At this point, I was completely embarrassed and upset.

When the sales workers come back once again, the guy interviewing me said something that  was my final straw: “Now, when we’re out selling, what we’re looking for is impulsive people…”

In my mind, I instantly figured that to mean, “We’re looking to take advantage of people who have little self-control over what they buy.”

That’s when I told him that I couldn’t do it anymore and left. Even though it was an ordeal, and I was one of the two people left (it was sort of knock-out elimination; at each stage someone was asked to leave and not continue with the interviews), I just couldn’t go through with having a sales job that hounded on people like that.

His Work Ethic Is Not Broken

, , , , , | Working | August 31, 2017

(We have someone coming in for a job interview, which I’m preparing for. I get a call from one of the employees, who is freaking out and telling me to come down right away. When I get there, I see our interviewee leaning against the counter, covered in blood and with a clearly broken arm.)

Me: “Oh my gosh, sir! Are you okay? I’ll call you an ambulance right away!” *I notice that one of my employees is already on the phone with 911.*

Interviewee: *clearly in pain* “Oh, it’s okay, I’ll go to the hospital after the interview.”

Me: “What happened?”

Interviewee: “I tried to pull my cat from a tree branch outside and fell out of a second story window onto cement. Don’t worry about it. So, the interview?”

Me: “Sir, I know you want this job, but if you had called us and told us what had happened, I would have understood completely why you couldn’t make it in today and rescheduled!”

Interviewee: “Hey, while we’re waiting for the ambulance, do you think we can maybe quickly have that interview? I get the feeling I’ll be preoccupied the next couple of weeks.”

Me: “Uh… okay, sir.”

(Since the idea of the interview seemed to keep him calm, I agreed and gave him one on the spot while we waited, which he aced despite the fact that he was clearly in a lot of pain. When I told my boss what had happened, he told me to hire him, saying anyone who insisted on coming in despite a broken arm was clearly dedicated to getting that job. He’s been one of our best and most dedicated employees, to the point where we actually have to beg him not to come into work whenever he gets sick, because he refuses to call off.)

Couldn’t Handle The Reality Of Reality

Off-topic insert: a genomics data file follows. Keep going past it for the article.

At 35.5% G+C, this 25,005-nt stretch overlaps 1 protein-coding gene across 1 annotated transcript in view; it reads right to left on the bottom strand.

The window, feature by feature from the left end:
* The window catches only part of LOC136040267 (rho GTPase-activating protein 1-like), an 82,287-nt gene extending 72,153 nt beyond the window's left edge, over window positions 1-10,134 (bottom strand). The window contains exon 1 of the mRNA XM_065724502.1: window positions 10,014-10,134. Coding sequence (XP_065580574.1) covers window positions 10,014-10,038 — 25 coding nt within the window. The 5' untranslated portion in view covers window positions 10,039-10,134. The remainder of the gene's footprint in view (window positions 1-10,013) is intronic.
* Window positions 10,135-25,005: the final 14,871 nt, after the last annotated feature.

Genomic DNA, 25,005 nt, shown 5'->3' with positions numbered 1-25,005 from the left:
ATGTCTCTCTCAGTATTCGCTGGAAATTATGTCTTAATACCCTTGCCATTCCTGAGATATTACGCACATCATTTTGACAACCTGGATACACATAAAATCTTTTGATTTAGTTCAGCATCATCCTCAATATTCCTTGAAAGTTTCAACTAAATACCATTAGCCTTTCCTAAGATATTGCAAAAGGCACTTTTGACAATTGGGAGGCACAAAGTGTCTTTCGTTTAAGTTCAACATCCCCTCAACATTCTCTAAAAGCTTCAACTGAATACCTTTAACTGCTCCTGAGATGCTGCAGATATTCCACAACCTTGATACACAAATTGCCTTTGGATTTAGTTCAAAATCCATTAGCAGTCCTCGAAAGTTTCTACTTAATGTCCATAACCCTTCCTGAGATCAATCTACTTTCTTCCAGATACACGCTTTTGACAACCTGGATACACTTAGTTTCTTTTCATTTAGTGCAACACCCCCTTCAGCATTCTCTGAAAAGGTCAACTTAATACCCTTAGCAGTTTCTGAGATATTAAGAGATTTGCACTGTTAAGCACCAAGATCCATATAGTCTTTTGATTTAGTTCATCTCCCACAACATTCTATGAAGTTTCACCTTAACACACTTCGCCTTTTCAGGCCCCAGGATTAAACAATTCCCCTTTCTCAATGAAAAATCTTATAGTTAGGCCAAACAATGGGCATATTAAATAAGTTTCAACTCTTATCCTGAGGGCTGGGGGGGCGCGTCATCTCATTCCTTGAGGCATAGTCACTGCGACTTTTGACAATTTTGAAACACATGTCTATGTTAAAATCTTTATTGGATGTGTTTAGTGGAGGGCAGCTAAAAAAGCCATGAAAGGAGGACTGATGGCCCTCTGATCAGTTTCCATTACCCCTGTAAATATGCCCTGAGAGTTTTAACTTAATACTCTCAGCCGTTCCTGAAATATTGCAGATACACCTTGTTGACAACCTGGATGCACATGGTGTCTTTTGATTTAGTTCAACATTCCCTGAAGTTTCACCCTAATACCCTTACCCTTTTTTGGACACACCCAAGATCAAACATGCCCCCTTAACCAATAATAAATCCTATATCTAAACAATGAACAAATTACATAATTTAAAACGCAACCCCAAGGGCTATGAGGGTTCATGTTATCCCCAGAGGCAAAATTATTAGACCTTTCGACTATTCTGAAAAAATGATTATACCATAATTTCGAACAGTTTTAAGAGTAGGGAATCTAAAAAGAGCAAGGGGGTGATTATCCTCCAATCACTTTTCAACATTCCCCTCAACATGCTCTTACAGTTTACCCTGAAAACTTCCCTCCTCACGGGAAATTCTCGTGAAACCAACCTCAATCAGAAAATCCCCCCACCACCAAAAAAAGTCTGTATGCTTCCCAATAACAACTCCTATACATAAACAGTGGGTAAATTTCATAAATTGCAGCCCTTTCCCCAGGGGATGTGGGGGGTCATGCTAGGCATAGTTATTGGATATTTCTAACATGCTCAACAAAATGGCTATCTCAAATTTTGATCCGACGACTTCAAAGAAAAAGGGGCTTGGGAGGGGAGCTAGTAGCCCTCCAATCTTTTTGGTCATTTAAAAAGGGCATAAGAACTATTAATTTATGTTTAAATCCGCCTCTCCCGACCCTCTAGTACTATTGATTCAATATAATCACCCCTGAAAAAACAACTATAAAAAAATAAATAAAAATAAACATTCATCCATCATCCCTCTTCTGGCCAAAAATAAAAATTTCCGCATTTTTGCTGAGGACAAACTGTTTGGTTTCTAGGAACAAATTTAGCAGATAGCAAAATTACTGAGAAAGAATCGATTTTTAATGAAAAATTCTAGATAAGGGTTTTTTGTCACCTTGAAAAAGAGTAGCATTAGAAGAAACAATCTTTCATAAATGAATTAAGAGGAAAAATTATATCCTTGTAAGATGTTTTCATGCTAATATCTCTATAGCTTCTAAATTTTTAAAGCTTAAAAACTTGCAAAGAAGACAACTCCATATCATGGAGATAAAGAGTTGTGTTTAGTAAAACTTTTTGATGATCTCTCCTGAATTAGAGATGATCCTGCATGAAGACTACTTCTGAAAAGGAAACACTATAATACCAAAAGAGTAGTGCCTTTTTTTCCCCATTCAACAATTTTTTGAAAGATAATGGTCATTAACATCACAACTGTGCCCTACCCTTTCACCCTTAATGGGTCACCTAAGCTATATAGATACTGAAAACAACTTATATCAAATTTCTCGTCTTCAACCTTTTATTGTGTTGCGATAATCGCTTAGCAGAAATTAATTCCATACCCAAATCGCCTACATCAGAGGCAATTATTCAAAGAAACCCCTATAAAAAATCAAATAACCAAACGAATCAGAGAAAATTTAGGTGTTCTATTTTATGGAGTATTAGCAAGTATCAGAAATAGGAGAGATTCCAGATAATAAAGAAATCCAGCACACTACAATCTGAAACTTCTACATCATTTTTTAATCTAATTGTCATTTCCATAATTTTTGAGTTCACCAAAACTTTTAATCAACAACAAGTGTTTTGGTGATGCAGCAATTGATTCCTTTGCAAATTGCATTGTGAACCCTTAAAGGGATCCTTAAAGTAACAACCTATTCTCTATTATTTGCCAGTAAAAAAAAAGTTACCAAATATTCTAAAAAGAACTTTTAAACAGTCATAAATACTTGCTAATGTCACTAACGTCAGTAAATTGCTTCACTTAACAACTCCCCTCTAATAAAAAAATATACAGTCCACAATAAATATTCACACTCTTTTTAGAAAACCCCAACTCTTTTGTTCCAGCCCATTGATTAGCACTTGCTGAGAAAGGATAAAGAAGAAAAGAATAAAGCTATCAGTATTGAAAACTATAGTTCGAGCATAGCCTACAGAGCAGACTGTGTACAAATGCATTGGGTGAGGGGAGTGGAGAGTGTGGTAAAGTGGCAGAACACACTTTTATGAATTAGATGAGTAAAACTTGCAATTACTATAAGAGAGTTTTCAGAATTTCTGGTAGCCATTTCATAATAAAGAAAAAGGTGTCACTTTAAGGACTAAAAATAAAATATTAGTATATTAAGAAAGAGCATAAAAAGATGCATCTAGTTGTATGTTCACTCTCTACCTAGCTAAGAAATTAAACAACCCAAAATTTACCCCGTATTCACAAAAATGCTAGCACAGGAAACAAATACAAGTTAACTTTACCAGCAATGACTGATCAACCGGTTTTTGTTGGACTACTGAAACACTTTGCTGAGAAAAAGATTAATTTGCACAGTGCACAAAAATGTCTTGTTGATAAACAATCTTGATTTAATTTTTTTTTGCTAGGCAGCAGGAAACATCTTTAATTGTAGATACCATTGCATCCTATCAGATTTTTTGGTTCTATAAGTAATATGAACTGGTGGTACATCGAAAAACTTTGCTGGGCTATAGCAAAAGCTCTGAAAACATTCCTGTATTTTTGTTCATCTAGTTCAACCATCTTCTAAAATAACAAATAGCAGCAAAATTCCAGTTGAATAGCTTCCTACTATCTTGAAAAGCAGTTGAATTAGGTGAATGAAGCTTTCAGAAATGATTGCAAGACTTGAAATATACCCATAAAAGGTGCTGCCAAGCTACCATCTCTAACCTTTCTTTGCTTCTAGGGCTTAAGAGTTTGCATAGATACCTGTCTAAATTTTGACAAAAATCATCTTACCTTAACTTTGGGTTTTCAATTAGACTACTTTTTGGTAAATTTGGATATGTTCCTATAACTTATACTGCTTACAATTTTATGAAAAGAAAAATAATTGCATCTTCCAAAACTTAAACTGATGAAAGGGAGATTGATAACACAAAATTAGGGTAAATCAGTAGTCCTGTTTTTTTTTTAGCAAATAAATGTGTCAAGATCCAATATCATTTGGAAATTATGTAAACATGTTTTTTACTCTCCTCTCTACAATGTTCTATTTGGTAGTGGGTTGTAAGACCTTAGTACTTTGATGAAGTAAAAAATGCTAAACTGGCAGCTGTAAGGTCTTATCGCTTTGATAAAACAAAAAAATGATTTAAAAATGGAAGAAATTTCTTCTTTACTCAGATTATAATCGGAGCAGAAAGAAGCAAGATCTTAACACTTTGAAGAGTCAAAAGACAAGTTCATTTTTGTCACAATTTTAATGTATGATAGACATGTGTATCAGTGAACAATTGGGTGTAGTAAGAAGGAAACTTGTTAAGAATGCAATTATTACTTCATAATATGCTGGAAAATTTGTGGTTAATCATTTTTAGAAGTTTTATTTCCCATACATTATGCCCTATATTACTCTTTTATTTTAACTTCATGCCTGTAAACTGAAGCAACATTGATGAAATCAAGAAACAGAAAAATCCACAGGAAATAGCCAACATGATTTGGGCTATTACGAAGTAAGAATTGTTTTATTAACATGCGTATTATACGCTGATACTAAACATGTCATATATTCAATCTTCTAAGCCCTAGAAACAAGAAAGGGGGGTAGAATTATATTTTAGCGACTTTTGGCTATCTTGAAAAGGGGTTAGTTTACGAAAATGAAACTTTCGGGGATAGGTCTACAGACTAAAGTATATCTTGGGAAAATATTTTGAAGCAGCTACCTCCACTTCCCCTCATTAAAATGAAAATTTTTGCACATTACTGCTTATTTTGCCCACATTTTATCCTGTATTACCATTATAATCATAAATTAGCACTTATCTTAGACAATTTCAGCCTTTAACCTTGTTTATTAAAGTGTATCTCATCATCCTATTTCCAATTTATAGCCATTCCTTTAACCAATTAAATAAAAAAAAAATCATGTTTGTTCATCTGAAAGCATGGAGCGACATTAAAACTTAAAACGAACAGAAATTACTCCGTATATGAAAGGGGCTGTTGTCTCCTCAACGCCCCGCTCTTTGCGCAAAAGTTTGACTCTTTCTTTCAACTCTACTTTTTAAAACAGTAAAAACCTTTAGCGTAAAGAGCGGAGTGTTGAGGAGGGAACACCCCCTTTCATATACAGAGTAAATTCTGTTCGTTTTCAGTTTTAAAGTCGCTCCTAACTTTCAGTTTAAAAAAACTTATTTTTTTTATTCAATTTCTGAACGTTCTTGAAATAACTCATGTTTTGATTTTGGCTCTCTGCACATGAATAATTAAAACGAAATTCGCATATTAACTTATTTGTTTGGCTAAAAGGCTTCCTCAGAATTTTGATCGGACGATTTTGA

, , , | Working | August 28, 2017

(I’ve interviewed a series of candidates for a position. One young guy comes in with no real experience, but he is really keen, and he mentions that he is just looking for a chance to prove himself and that he is really excited to have a “real” job apart from part time. He interviews well and we agree to give him a chance on a junior role. He gets his offer letter and we wait to hear from him about confirming his start date. He doesn’t respond after a day or two so I give him a call.)

Me: “This is [My Name]. We were hoping you would be able to confirm your start date. Did you get the letter?”

Candidate: “Sorry, I did, but my boss wasn’t in today, so I couldn’t sort it out.”

Me: “Okay, well, please let me know tomorrow where we stand.”

Candidate: “I will, thank you.”

(The next day comes and goes, and I have to ring him again.)

Me: “This is [My Name]. We haven’t heard from you today. We need to set up your computer and induction. What is happening?”

Candidate: “I’m sorry. I wanted to leave on [date we asked him to], but I didn’t put my notice in writing. I’m speaking to my boss tomorrow to sort it all out.”

Me: “Okay, we need to make a move here. We have plans in place and are keen to get you started. You were originally supposed to start [next week]. We need to know where we stand as this is urgent for us.”

Candidate: “Okay. I promise I will ring you tomorrow.”

(When he doesn’t ring the next day, I’m too busy in a meeting to get back to him. Instead, the day after, I call and get no response. I call the agency who sent his CV in and they can’t get hold of him. After a week of nothing [and a need to get someone employed urgently], we withdraw our offer in writing. A full week passes before he calls and gets my voicemail.)

Candidate: “What’s going on? I just got this letter. I told you I was sorting it out. It was only going to be a few more weeks. You’re just like [Other Company]. You suck.”

(Something told me he wasn’t ready for a “real job” yet.)